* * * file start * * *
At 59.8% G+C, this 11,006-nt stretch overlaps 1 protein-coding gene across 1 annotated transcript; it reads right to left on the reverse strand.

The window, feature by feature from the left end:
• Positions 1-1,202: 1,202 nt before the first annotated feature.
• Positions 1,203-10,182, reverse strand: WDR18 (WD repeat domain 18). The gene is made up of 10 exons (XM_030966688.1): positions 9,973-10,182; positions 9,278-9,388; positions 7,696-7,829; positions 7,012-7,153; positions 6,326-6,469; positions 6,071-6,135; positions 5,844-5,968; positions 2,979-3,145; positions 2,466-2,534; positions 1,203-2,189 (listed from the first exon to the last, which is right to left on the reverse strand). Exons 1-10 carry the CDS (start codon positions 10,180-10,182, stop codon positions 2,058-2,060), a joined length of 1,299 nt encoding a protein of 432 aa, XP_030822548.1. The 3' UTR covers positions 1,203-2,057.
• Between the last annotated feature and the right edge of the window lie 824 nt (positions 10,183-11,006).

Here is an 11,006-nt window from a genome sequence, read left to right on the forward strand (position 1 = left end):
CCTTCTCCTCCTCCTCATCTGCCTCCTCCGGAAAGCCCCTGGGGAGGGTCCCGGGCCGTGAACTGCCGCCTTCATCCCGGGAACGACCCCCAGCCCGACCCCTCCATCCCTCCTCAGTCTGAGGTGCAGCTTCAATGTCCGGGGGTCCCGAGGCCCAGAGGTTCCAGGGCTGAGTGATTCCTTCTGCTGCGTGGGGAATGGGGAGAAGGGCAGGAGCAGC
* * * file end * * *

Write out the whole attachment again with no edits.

At 59.8% G+C, this 11,006-nt stretch overlaps 1 protein-coding gene across 1 annotated transcript; it reads right to left on the reverse strand.

The window, feature by feature from the left end:
• Positions 1-1,202: 1,202 nt before the first annotated feature.
• Positions 1,203-10,182, reverse strand: WDR18 (WD repeat domain 18). The gene is made up of 10 exons (XM_030966688.1): positions 9,973-10,182; positions 9,278-9,388; positions 7,696-7,829; positions 7,012-7,153; positions 6,326-6,469; positions 6,071-6,135; positions 5,844-5,968; positions 2,979-3,145; positions 2,466-2,534; positions 1,203-2,189 (listed from the first exon to the last, which is right to left on the reverse strand). Exons 1-10 carry the CDS (start codon positions 10,180-10,182, stop codon positions 2,058-2,060), a joined length of 1,299 nt encoding a protein of 432 aa, XP_030822548.1. The 3' UTR covers positions 1,203-2,057.
• Between the last annotated feature and the right edge of the window lie 824 nt (positions 10,183-11,006).

Here is an 11,006-nt window from a genome sequence, read left to right on the forward strand (position 1 = left end):
CCTTCTCCTCCTCCTCATCTGCCTCCTCCGGAAAGCCCCTGGGGAGGGTCCCGGGCCGTGAACTGCCGCCTTCATCCCGGGAACGACCCCCAGCCCGACCCCTCCATCCCTCCTCAGTCTGAGGTGCAGCTTCAATGTCCGGGGGTCCCGAGGCCCAGAGGTTCCAGGGCTGAGTGATTCCTTCTGCTGCGTGGGGAATGGGGAGAAGGGCAGGAGCAGC